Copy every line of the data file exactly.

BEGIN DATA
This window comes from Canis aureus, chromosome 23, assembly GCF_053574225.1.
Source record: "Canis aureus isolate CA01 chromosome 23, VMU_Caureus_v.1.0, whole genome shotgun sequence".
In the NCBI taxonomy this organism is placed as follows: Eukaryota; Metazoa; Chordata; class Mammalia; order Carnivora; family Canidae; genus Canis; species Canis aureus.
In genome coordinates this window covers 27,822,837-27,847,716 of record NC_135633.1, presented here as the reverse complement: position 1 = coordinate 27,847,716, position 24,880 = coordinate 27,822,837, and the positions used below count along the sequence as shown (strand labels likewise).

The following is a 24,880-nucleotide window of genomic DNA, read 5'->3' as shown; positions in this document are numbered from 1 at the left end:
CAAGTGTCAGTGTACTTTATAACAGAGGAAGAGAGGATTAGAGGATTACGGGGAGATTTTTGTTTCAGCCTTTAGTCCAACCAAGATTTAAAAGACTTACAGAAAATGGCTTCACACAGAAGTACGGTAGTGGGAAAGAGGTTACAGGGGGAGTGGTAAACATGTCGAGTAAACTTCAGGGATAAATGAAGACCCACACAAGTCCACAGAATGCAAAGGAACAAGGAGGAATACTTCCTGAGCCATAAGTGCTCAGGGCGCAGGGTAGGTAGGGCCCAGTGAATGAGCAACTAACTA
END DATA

This window comes from Canis aureus, chromosome 23, assembly GCF_053574225.1.
Source record: "Canis aureus isolate CA01 chromosome 23, VMU_Caureus_v.1.0, whole genome shotgun sequence".
In the NCBI taxonomy this organism is placed as follows: Eukaryota; Metazoa; Chordata; class Mammalia; order Carnivora; family Canidae; genus Canis; species Canis aureus.
In genome coordinates this window covers 27,822,837-27,847,716 of record NC_135633.1, presented here as the reverse complement: position 1 = coordinate 27,847,716, position 24,880 = coordinate 27,822,837, and the positions used below count along the sequence as shown (strand labels likewise).

The following is a 24,880-nucleotide window of genomic DNA, read 5'->3' as shown; positions in this document are numbered from 1 at the left end:
CAAGTGTCAGTGTACTTTATAACAGAGGAAGAGAGGATTAGAGGATTACGGGGAGATTTTTGTTTCAGCCTTTAGTCCAACCAAGATTTAAAAGACTTACAGAAAATGGCTTCACACAGAAGTACGGTAGTGGGAAAGAGGTTACAGGGGGAGTGGTAAACATGTCGAGTAAACTTCAGGGATAAATGAAGACCCACACAAGTCCACAGAATGCAAAGGAACAAGGAGGAATACTTCCTGAGCCATAAGTGCTCAGGGCGCAGGGTAGGTAGGGCCCAGTGAATGAGCAACTAACTA